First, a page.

There isn’t just one thing you were born to do.

You can expand and grow in countless ways. Especially after you learn the process of learning. You can take all of your experience becoming great at something, and quickly become proficient at something else.

In this way, you never plateau. You’re always growing and evolving as a person.

The 30-Day Challenge

Given that your identity is fluid and malleable, you have an amazing opportunity to redefine who you are.

All you have to do is consistently and boldly reshape your behavior.

You can do this in the form of a 30-day challenge.

What’s something you’ve wanted to do, that you haven’t done?

Or, what’s something that would clearly lead you to a place you’d like to be?

It could be 30 days of extreme health and fitness.

That would definitely change things.

It could be facing an extreme fear: like 30 days of asking people on dates.

It could be 30 days of writing articles, or filming videos.

Whatever it is, if you do it for 30 days, your identity will change.

Your fears will become cauterized and neutralized.

You’ll adapt to your new behaviors.

Your psychological state will change.

You’ll begin to identify with your new behaviors.

Will you have to deal with some negative emotions along the way?

Will you face a load of resistance and fear?

Will you want to quit?

The answer is probably yes to all of those questions.

But THIS is how you separate yourself from the masses.

This is how you make quantum leaps in your progression, while most people make incremental progress.

This is how you consciously shape your identity and future.

Where will you be in 30 days from now?

WHO will you be 30 days from now?

Ready to Upgrade?

I’ve created a cheat sheet for putting yourself into a PEAK-STATE, immediately. You follow this daily, your life will change very quickly.


“It is in your moments of decision that your destiny is shaped.” — Tony Robbins

In the book, THE POWER OF MOMENTS, Chip and Dan Heath explain that moments matter.

When recalling memories, we generally focus on 3 key components of moments:

  • peaks (highs)
  • pits (lows)
  • transitions (shifts)

It’s not surprising that these are the memories that stick out the most. What is surprising, according to Chip and Dan Heath, is that very few people INVEST in such moments.

Most people reactively let the most powerful experiences happen. Few people continuously create those experiences.

The average person experiences almost all of their “peak” experiences in their teens and 20’s. These experiences taper-off in most people’s 30’s and are basically non-existent as a person gets older and older.

According to Dr. Abraham Maslow, peak experiences are necessary to becoming self-actualized — which is where you’ve fully developed as a person and can pursue your highest potential.

Most people plateau at a certain stage of their development. They stop dealing with the highs, lows, and transitions of growth. Instead, they seek the safety of stability.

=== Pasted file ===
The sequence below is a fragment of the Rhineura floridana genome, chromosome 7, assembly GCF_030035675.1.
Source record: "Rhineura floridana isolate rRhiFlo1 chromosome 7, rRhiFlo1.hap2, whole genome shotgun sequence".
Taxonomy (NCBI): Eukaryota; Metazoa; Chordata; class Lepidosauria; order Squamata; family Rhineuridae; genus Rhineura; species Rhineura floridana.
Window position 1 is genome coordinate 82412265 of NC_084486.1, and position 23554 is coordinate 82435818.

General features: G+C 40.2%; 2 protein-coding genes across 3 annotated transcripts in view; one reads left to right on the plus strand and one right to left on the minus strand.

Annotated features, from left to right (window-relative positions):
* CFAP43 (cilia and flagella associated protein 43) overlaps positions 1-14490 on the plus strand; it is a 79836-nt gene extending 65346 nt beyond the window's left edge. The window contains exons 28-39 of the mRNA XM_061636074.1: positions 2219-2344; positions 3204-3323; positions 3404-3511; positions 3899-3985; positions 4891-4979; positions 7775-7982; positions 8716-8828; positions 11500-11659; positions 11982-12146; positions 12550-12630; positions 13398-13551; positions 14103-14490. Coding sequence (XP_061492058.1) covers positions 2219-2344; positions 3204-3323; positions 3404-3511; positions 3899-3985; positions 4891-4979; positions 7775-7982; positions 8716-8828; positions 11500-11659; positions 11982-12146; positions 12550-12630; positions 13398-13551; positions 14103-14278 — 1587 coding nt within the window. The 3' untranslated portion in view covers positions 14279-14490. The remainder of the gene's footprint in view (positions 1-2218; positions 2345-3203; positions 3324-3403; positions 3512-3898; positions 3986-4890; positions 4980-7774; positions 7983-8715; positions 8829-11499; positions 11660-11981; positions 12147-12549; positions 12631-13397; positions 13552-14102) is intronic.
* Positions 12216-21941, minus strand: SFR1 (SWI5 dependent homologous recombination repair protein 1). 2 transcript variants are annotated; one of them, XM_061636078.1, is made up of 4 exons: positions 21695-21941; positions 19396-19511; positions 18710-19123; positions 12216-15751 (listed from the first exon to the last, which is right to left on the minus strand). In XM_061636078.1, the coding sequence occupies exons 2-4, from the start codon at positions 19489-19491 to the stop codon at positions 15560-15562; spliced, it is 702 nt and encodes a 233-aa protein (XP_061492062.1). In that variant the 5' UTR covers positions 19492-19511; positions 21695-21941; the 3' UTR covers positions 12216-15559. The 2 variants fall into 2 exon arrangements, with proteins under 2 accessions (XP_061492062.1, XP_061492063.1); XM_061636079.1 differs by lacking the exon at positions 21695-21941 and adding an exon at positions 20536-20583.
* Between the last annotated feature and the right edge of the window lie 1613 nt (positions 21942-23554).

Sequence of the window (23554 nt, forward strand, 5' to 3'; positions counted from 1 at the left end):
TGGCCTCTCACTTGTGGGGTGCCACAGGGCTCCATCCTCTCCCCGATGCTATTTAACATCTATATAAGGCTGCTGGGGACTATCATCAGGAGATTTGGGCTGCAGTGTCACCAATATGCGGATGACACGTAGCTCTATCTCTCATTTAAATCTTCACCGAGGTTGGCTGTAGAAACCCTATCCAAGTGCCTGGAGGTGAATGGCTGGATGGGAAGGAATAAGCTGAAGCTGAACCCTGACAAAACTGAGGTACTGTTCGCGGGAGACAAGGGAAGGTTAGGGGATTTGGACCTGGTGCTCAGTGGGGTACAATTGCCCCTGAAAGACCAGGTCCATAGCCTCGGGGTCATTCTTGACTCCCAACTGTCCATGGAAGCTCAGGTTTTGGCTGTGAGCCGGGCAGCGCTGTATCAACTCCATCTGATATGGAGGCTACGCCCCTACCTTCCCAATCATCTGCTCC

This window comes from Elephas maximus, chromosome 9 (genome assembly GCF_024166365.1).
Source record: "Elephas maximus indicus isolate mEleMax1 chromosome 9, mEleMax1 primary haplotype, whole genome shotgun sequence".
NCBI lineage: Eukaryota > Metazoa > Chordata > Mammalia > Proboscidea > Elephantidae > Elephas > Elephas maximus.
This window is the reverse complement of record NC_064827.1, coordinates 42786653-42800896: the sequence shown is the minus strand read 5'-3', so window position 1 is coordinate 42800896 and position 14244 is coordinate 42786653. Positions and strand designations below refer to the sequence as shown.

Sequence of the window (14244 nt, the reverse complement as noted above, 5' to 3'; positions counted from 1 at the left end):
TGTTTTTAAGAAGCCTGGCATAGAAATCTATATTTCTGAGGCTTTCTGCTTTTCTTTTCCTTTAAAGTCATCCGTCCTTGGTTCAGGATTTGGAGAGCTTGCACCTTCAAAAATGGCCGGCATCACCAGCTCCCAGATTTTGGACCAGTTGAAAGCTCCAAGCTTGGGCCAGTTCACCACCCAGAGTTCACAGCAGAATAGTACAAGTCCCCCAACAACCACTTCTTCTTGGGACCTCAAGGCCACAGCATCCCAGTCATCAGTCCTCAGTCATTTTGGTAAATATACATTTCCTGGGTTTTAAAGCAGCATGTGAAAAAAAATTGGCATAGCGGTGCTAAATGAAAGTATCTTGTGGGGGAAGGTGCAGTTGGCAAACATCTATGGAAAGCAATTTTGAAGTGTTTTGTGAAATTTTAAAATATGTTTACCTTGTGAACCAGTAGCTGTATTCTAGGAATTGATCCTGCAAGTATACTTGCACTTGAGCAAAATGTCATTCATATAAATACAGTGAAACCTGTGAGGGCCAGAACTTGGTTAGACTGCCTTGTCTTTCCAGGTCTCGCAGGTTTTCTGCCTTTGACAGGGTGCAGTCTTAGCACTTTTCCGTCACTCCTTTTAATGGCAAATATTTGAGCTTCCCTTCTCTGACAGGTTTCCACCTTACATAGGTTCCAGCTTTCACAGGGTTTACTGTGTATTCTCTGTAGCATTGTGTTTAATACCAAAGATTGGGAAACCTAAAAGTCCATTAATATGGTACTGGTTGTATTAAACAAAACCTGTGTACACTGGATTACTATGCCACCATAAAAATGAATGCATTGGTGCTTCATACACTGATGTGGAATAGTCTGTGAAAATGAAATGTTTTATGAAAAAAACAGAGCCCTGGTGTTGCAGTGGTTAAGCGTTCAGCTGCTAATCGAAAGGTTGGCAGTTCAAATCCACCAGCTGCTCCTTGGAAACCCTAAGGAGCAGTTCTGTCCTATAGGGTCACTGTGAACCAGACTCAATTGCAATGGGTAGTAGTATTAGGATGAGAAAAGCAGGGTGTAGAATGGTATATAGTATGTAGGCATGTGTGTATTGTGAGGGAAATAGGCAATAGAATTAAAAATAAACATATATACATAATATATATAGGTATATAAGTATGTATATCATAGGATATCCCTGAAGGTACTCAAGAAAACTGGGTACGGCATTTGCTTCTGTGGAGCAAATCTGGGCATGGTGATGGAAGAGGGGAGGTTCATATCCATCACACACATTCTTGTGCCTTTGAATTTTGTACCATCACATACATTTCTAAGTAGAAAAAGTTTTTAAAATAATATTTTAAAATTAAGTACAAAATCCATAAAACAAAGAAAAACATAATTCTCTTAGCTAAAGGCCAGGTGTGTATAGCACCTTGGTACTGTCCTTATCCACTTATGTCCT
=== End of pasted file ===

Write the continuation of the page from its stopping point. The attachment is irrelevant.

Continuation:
This safety shields them from the risks, pain, and seeking that is required for growth.

Growth isn’t supposed to feel good in the moment.

Confidence and dopamine are not the same thing.

In today’s fast-paced and every-changing environment, the norm for most people is to seek short-term dopamine highs, followed by long-term internal conflict and regret.

The reverse of this pattern is to seek confidence, which is the product of consistent and congruent decisions. The common notion that confidence leads to success is flat wrong. It’s successful behavior that creates confidence. You cannot have confidence without positive behaviors.

Creating More Life-Shifting “Memories”

If you took a minute to examine your recent past, when is the last “peak” experience you can recall?

When is the last powerful “moment” that shifted how you saw the world?

When was the last time you attempted something you’ve never done before?

When was the last time you put everything on the line for your convictions?

When was the last time you made a real decision? Said Tony Robbins, “A real decision is measured by the fact that you’ve taken a new action. If there’s no action, you haven’t truly decided.”

Life-changing moments are inherently emotional.

If you’re not willing to deal with powerful (and sometimes difficult) emotions, then you’ve frozen yourself in time.

You’ve settled for what you currently have.

You’ve shifted from seeking and approaching life to shielding and avoiding life.

When you freeze yourself in time, you stop putting yourself in demanding situations that require you to rise up to a new level.

You stop taking on roles you’ve never played before — and you settle for the environment and relational expectations that make up your current reality.

You stop being willing to fail.

You stop trying new things.

You stop dreaming.

You stop exercising faith.

So how do you engineer more of these “moments” into your life?

  • You need to reconnect with what you really want in life.
  • What you want from life should align with your values and beliefs about what is meaningful and important.
  • If you’ve decided that what you want is what you really want, because you find it to be meaningful and important, then you need to convince yourself that you can have what you want. To quote Charles Haanel, considered to be the father of modern self-improvement: “Remember that no matter what the difficulty is, no matter where it is, no matter who is affected, you have no patient but yourself; you have nothing to do but convince yourself of the truth which you desire to see manifest.”